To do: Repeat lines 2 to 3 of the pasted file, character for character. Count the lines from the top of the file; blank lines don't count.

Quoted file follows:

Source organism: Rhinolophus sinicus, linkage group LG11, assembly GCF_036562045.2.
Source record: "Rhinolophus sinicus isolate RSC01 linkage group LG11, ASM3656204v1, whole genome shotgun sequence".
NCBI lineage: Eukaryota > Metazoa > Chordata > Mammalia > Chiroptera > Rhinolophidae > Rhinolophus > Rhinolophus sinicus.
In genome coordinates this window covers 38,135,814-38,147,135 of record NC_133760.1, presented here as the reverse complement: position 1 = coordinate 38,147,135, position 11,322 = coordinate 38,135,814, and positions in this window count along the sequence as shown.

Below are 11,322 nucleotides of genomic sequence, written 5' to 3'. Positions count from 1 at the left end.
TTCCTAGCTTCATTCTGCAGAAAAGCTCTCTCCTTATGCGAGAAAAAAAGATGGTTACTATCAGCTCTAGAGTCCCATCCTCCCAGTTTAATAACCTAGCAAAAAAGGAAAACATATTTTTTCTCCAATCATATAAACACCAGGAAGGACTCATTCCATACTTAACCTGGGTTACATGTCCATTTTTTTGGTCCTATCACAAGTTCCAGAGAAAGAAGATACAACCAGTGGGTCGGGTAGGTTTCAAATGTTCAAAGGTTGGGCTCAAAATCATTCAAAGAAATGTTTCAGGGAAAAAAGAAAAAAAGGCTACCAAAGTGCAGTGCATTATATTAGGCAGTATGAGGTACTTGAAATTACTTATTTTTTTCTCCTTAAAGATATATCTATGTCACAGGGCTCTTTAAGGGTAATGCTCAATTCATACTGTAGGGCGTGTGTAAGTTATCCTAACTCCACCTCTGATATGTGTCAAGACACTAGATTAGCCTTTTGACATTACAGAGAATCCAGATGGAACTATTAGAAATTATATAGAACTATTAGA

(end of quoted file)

Source record: "Rhinolophus sinicus isolate RSC01 linkage group LG11, ASM3656204v1, whole genome shotgun sequence".
NCBI lineage: Eukaryota > Metazoa > Chordata > Mammalia > Chiroptera > Rhinolophidae > Rhinolophus > Rhinolophus sinicus.